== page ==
Pinakbet (Filipino Vegetable Stew)
Source: Linda Shiue, MD, Spicebox Kitchen
Several years ago, I had the opportunity to have a private, all-day cooking class in Manila. Chef Pam Obieta taught me how to make several classic vegetable-forward Filipino dishes, including this vegetable stew, which uses the antioxidant-rich ampalaya (bitter melon). Widely available in Asian markets, and prized in these cuisines for its health benefits, this light green fruit has a taste that is almost entirely bitter. Its bitterness is reduced by soaking briefly in salted water, and tempered by spices and other ingredients. It adds a characteristic flavor to this dish.
Pinakbet, also called pakbet, originated in the northern part of the Philippines. Traditionally, the vegetables are left to stew, without stirring, in an earthen pot called a banga. Although pinakbet usually includes pork and bagoong (fermented fish or shrimp paste), it’s delicious without meat, and vegan substitutions for bagoong are available: there’s a very good vegan shrimp paste made by Red Lotus, available online; or you can substitute Chinese fermented bean paste, fermented tofu (mashed into a paste), Chinese salted black beans, or soy sauce.
Serves 4 to 6
2 tablespoons cooking oil
¼ cup small-diced onion
3 garlic cloves, minced
2 Roma tomatoes, 1 cut into large dice, the other quartered
1 tablespoon bagoong (see headnote) or fish sauce, or vegan versions of either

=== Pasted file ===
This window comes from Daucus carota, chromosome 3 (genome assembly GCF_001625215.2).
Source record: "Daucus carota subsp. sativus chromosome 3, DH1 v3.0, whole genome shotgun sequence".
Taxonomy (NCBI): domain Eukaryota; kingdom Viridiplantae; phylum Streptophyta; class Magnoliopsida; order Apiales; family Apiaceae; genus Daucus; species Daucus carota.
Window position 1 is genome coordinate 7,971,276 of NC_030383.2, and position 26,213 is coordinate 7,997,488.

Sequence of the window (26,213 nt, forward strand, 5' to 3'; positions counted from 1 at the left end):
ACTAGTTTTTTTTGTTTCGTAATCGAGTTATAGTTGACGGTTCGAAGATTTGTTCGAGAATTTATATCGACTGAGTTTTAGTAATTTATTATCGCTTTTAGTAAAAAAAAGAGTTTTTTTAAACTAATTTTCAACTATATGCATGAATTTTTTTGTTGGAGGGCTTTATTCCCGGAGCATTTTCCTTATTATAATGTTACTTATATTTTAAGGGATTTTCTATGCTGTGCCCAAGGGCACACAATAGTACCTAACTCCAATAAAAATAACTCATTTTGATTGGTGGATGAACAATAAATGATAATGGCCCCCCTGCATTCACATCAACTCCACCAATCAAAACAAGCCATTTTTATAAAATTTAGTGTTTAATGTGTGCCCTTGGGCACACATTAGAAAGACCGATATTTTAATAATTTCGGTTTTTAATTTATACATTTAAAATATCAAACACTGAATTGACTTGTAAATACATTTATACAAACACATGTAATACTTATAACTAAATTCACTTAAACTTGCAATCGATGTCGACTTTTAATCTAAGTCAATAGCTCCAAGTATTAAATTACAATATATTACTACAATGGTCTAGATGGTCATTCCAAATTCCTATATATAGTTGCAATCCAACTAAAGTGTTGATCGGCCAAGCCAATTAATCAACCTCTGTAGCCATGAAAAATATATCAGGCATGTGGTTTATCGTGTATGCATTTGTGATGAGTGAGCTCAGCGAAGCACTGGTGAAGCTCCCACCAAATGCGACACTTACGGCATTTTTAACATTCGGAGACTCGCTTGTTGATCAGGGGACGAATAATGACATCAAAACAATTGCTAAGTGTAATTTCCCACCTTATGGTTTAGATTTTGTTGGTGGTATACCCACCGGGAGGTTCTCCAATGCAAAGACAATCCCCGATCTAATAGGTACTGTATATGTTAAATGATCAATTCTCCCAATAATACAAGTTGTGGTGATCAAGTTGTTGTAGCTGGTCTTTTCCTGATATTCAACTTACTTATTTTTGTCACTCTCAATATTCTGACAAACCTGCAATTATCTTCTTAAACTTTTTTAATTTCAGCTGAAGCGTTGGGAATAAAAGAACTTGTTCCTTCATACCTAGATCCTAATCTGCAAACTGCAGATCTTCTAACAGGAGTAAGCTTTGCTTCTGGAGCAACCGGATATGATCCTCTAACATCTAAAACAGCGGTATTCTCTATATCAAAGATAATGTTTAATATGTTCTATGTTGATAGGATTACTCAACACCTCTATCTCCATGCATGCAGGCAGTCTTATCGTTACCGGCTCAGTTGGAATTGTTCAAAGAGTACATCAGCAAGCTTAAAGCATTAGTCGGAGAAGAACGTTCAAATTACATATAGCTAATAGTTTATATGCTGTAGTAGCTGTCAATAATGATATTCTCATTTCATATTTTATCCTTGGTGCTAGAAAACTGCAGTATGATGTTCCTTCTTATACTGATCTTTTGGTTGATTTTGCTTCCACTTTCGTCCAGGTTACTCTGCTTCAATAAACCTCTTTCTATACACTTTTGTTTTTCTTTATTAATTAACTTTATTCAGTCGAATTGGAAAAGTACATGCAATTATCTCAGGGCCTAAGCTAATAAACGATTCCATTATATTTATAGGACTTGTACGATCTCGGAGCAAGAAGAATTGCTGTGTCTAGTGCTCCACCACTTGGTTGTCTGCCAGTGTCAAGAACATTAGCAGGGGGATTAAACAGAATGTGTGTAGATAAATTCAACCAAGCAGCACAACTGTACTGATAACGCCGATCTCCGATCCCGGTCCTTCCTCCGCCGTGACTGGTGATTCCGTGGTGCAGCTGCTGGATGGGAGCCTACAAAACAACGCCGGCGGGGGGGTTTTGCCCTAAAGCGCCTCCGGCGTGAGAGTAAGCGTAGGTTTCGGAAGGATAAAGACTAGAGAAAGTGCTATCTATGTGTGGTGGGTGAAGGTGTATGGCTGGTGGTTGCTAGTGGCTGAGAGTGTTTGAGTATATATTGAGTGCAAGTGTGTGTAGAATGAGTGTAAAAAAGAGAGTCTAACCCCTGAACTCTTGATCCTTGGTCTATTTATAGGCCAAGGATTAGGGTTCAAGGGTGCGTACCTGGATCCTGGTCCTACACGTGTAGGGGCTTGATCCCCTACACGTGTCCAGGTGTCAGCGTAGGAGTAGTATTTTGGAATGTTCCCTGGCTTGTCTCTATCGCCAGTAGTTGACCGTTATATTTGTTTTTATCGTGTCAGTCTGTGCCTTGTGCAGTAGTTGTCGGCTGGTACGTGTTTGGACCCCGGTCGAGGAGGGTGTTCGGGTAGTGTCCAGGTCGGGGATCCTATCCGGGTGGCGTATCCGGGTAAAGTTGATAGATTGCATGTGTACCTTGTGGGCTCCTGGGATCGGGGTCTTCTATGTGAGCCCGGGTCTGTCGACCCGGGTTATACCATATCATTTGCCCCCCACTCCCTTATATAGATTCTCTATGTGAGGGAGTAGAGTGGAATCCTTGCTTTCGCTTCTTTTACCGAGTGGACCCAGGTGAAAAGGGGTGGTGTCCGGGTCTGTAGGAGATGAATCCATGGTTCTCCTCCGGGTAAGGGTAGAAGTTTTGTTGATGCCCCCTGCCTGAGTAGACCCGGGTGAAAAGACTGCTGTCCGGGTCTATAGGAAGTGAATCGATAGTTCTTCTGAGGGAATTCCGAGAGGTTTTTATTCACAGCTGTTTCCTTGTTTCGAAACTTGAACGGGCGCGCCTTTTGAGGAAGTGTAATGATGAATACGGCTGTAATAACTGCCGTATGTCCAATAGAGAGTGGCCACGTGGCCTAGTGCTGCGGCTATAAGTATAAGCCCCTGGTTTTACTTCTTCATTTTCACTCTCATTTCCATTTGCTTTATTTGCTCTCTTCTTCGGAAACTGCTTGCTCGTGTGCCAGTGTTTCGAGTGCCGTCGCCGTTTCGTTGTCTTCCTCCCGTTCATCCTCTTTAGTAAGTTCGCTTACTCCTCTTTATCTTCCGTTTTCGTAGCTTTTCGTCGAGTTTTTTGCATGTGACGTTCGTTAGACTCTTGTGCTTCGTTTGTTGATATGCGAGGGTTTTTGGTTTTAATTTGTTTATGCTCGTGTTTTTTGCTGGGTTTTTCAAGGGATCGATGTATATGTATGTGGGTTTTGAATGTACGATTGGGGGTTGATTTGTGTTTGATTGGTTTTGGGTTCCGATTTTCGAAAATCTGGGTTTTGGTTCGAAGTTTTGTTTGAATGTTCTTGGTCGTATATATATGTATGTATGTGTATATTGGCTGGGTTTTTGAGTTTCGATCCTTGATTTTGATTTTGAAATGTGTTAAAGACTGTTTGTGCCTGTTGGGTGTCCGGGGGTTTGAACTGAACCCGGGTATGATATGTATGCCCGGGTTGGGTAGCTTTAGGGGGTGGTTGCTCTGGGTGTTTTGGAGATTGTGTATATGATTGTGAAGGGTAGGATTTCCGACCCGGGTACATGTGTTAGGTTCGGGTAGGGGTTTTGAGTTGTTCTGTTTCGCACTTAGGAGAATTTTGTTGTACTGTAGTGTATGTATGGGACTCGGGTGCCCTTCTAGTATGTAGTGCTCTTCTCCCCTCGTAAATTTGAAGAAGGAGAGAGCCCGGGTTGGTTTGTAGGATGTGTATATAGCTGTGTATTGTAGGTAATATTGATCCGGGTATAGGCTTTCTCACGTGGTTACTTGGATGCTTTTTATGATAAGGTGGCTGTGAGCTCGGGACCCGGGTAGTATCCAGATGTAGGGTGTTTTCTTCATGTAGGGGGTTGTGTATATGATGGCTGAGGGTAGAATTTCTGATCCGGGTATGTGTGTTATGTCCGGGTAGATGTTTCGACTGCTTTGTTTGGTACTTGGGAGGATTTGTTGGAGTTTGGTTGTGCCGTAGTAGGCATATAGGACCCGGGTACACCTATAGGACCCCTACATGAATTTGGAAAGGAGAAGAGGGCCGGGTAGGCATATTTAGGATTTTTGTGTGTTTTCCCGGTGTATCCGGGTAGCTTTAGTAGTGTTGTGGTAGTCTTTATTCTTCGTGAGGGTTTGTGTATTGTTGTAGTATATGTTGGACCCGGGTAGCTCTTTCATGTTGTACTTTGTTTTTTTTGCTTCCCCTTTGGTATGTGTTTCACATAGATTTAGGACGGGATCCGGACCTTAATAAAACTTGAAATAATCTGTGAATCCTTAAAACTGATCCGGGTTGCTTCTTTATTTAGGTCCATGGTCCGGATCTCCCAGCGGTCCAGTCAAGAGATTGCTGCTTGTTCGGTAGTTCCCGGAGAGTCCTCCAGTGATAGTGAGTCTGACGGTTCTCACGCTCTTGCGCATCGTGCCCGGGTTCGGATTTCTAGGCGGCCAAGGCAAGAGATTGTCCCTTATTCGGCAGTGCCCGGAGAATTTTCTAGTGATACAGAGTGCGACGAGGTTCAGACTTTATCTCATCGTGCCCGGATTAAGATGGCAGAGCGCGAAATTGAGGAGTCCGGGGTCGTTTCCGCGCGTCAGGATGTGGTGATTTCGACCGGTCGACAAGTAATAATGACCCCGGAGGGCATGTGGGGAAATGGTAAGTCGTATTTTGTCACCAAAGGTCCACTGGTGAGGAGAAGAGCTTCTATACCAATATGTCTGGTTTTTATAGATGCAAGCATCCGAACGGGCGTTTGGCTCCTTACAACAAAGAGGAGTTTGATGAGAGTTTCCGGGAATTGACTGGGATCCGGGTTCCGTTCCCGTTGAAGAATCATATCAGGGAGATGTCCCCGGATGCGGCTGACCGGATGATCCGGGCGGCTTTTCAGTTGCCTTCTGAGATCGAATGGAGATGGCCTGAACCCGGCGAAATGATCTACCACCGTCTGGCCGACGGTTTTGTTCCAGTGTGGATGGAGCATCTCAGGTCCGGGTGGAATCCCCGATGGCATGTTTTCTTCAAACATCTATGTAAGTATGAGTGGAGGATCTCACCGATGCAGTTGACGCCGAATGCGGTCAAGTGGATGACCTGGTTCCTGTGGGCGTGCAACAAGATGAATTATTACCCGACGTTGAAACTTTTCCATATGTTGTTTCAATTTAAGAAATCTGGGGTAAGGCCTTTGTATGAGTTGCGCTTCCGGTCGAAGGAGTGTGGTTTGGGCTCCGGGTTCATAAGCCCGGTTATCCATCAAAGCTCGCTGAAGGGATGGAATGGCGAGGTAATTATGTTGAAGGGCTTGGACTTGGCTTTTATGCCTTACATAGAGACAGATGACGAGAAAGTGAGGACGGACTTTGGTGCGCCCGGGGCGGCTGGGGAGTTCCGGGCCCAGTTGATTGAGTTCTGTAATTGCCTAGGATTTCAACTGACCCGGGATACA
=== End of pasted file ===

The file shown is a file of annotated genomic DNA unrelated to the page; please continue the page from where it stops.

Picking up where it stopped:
8 ounces kabocha squash (about ½ small kabocha), or butternut or delicate squash, peeled and seeded, cut into 2-inch cubes
1 cup water
1 bitter melon (about 4 ounces), halved lengthwise, seeded, cut into quarters, and soaked in salted water for 20 minutes and rinsed before use (this decreases bitterness)
8 ounces long beans or string beans, trimmed and cut to 2-inch lengths
8 ounces Chinese eggplant or small Asian eggplants, cut diagonally into ½-inch-thick slices
6 whole okra, trimmed at both ends
Pinch of salt
Garnish: fried shallots (optional)
Preheat a 3-quart Dutch oven or sauté pan with lid over medium-high heat and add oil. Add onion, garlic, and diced tomato. Add bagoong and fry for 15 seconds, or until fragrant.
Add squash and water and stir. Bring to a boil and cook, uncovered, for about 10 minutes, until just tender.
Add remaining vegetables in layers on top of squash in order of cooking time: bitter melon, long beans, eggplant, okra, and tomato wedges. Season with a pinch of salt. Lower heat to a simmer and cover.
Allow to simmer for 10 minutes, covered, without stirring. After 10 minutes, check to see that most of liquid has evaporated and vegetables are tender when pierced, but not falling apart. Garnish, if desired, with fried shallots.
Excerpted from Spicebox Kitchen: Eat Well and Be Healthy with Globally Inspired, Vegetable-Forward Recipes by Linda Shiue, MD. Copyright © 2021. Available from Hachette Go, an imprint of Hachette Book Group, Inc. Photography by Michelle K. Min.